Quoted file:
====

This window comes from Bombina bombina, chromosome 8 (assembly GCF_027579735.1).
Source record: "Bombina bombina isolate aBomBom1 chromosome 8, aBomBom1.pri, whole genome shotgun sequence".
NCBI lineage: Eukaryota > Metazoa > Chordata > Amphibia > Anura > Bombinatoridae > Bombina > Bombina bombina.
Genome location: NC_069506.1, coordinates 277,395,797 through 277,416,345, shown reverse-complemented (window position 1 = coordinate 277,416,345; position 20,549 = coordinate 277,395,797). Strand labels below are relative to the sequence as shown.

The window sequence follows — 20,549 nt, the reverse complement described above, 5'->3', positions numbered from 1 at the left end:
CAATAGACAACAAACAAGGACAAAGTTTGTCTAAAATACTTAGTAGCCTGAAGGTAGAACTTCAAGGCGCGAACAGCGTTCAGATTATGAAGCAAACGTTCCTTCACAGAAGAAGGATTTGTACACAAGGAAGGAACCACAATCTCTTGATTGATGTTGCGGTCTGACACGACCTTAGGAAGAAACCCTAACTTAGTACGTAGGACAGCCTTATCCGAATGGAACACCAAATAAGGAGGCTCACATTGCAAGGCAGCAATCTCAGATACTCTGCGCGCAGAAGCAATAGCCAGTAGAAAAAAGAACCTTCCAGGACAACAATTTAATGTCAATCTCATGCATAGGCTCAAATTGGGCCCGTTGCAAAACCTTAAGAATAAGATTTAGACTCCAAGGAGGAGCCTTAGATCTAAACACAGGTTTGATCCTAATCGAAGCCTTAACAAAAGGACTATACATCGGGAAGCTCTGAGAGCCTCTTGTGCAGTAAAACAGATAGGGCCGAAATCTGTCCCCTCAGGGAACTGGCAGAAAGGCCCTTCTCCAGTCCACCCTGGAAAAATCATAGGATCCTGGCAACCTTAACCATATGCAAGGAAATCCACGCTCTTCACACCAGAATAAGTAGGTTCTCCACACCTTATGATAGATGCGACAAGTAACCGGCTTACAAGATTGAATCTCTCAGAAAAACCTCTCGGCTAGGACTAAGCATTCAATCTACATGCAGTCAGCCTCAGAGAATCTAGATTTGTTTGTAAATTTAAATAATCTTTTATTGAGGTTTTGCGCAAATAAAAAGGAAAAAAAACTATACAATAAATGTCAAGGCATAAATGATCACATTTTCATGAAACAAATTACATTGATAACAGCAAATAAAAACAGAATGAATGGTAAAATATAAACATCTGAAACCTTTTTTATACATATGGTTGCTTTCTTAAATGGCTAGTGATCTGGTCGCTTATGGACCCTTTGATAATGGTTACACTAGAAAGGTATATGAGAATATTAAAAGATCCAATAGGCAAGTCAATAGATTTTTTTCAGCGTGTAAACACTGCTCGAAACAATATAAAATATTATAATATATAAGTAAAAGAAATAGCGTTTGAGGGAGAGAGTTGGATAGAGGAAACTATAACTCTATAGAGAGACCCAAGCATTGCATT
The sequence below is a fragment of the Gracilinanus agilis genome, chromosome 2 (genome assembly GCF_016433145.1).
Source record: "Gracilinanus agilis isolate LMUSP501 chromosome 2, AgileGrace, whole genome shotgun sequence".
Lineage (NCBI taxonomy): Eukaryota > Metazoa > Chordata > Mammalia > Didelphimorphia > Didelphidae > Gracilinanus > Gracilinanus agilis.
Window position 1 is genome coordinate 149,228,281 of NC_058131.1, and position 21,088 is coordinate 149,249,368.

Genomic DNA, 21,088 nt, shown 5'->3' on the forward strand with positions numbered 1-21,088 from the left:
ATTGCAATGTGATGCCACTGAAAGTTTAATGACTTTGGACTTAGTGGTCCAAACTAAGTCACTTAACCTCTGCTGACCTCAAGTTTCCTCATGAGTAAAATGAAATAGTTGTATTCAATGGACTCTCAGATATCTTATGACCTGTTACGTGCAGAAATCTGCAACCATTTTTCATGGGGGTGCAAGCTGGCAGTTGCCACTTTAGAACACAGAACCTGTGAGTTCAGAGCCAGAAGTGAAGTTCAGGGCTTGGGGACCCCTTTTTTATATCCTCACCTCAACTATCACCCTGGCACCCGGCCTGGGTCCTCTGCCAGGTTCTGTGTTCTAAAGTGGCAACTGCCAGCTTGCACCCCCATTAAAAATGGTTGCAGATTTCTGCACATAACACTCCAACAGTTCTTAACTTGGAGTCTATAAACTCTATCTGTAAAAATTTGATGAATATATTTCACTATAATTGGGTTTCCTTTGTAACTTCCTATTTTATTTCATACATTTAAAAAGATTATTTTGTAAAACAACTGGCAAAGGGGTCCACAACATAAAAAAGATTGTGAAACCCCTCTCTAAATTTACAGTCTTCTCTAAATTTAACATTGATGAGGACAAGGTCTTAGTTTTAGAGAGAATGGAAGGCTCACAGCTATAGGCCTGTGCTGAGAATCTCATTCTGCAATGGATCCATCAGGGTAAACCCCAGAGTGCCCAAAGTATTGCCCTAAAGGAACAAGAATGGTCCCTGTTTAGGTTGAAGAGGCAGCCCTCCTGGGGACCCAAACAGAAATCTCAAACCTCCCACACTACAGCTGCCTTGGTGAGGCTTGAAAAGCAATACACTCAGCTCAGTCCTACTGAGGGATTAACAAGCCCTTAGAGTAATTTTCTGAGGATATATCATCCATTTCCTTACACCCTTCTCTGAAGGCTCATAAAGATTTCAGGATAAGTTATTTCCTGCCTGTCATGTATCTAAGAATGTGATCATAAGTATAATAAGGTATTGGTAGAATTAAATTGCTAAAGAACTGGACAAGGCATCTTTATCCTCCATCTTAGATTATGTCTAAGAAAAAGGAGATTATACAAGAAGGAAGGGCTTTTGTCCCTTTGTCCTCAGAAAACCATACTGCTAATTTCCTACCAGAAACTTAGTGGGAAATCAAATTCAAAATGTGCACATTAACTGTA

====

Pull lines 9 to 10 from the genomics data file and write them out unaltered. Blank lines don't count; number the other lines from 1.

Lineage (NCBI taxonomy): Eukaryota > Metazoa > Chordata > Mammalia > Didelphimorphia > Didelphidae > Gracilinanus > Gracilinanus agilis.
Window position 1 is genome coordinate 149,228,281 of NC_058131.1, and position 21,088 is coordinate 149,249,368.